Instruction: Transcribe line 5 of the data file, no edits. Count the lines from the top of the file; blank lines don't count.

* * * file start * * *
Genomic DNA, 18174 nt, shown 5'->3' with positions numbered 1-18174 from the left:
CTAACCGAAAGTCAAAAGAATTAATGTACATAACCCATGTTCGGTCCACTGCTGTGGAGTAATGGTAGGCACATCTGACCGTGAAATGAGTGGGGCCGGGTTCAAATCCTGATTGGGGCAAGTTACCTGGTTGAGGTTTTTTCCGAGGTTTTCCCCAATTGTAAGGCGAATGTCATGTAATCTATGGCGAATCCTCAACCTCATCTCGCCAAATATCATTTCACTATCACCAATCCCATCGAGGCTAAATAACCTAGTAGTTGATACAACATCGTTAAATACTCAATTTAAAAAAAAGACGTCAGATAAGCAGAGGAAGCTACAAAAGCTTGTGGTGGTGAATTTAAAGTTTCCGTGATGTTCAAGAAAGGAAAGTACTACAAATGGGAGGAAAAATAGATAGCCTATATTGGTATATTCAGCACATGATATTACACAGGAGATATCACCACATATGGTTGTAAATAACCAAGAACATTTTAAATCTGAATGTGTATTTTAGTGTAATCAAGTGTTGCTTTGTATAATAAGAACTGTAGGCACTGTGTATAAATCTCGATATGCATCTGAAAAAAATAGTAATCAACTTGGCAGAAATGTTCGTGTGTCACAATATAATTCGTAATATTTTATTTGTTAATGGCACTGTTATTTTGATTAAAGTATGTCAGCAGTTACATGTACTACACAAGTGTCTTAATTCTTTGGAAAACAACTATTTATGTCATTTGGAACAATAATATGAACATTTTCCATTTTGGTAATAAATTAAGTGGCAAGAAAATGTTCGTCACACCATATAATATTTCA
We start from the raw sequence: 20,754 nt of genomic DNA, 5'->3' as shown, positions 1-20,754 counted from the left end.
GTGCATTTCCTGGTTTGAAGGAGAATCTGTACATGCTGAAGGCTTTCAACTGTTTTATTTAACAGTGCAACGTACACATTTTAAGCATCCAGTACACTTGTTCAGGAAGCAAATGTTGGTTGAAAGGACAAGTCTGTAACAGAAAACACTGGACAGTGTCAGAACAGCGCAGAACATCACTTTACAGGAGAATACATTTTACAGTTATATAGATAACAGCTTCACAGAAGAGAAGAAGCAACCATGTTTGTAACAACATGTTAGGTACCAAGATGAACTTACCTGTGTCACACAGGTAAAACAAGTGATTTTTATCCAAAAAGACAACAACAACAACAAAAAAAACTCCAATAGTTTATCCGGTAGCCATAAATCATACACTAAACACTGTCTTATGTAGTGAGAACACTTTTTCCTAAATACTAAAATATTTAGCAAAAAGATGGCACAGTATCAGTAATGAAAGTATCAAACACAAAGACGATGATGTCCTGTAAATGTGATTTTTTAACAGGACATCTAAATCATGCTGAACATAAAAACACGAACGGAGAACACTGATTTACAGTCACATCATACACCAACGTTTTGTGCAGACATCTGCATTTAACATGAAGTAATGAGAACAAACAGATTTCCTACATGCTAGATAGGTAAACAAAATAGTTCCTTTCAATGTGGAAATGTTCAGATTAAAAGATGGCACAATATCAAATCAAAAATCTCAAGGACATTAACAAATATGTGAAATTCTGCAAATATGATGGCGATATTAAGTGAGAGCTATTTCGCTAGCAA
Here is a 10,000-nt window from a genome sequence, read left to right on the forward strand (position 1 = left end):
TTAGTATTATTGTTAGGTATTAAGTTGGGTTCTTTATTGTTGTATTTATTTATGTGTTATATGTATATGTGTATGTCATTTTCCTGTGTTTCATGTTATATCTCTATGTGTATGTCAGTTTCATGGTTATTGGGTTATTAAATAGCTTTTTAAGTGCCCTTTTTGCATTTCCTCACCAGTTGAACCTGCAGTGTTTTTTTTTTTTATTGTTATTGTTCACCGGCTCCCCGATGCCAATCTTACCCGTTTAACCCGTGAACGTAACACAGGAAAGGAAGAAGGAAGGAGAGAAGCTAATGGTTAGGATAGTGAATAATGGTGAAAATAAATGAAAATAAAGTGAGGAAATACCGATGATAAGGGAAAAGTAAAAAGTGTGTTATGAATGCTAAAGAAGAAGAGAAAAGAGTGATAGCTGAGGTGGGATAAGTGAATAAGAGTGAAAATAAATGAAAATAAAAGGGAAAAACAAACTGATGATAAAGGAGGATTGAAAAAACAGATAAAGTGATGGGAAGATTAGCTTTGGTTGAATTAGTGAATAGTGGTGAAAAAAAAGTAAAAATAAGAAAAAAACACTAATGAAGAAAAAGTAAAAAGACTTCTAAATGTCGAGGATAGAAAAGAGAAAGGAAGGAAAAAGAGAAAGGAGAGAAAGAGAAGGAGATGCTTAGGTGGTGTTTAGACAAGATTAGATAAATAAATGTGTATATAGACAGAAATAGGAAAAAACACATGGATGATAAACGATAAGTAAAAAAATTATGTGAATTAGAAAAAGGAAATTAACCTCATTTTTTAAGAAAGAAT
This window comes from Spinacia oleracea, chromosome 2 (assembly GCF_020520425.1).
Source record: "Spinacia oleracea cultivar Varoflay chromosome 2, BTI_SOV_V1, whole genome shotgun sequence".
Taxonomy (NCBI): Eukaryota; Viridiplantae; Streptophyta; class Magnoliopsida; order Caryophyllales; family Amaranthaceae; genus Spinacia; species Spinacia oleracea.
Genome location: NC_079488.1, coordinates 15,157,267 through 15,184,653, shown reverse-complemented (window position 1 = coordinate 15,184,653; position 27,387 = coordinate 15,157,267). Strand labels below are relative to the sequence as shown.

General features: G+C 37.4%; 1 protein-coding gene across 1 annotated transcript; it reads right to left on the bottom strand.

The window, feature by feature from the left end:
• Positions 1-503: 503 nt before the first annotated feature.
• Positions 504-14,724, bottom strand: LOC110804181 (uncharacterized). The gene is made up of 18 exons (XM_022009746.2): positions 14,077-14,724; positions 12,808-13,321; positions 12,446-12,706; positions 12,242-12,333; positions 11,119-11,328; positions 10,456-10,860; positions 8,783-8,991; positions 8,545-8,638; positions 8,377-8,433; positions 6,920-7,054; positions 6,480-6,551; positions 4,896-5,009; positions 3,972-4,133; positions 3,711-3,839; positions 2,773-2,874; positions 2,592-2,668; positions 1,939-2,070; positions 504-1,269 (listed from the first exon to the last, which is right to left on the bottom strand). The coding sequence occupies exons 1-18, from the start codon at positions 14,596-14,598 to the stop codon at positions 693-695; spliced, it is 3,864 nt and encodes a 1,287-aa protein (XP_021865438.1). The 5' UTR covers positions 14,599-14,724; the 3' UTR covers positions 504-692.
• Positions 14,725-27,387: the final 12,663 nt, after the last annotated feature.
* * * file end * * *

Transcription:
Here is a 10,000-nt window from a genome sequence, read left to right on the forward strand (position 1 = left end):